Variation in cytoplasmic microtubule organization and spindle length between the two forms of the dimorphic fungus Candida albicans.
Barton R., Gull K.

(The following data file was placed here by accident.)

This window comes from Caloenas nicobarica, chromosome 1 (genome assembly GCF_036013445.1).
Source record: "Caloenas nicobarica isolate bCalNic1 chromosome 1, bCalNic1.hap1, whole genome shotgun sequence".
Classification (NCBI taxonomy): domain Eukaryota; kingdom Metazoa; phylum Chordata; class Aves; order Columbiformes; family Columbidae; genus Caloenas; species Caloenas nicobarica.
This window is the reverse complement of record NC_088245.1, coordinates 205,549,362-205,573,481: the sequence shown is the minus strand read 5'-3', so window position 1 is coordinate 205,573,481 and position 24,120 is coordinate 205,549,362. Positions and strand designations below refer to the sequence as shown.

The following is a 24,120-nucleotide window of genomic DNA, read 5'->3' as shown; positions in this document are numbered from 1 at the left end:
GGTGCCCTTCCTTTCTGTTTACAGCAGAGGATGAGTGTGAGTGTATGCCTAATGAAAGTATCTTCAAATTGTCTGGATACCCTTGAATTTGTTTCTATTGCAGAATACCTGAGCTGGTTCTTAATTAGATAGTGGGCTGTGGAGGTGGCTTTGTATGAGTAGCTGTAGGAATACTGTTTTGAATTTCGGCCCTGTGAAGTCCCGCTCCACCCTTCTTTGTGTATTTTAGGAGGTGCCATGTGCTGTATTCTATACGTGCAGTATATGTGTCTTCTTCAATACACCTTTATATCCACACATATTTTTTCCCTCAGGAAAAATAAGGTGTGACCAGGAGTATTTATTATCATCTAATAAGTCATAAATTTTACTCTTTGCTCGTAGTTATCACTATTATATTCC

Candida albicans is a dimorphic fungus capable of growing as a budding yeast and as a filamentous hypha. We have used the technique of immunofluorescence to study the changes in the microtubule cytoskeleton during the cell cycle in both growth forms. This approach has revealed the presence of an extensive system of microtubules, including cytoplasmic microtubules and a rod-like intranuclear spindle. We have provided a complete description of the arrangement of cytoplasmic and spindle microtubules at each phase of the yeast cell cycle. A novel and characteristic feature of the yeast phase of Candida is the presence of an array of short microtubules at the neck of the doublet cell. This neck-associated array (NAA), is apparently organized independently of the main microtubule-organizing centre, the spindle pole bodies, at late anaphase. Analysis of microtubule patterns in the hyphal state reveals that the general arrangements of microtubules are similar to those seen in the yeast phase. These patterns suggest a role for the cytoplasmic microtubules in the nuclear migration that occurs during hyphal growth. A major finding is that the mitotic spindle in hyphae is considerably longer (12-20 microns) than the spindle in yeast cells (7-8 microns). This may reflect the role of the hyphal mitotic spindle not only in nuclear division but also in the positioning of the daughter nuclei at the centres of hyphal compartments.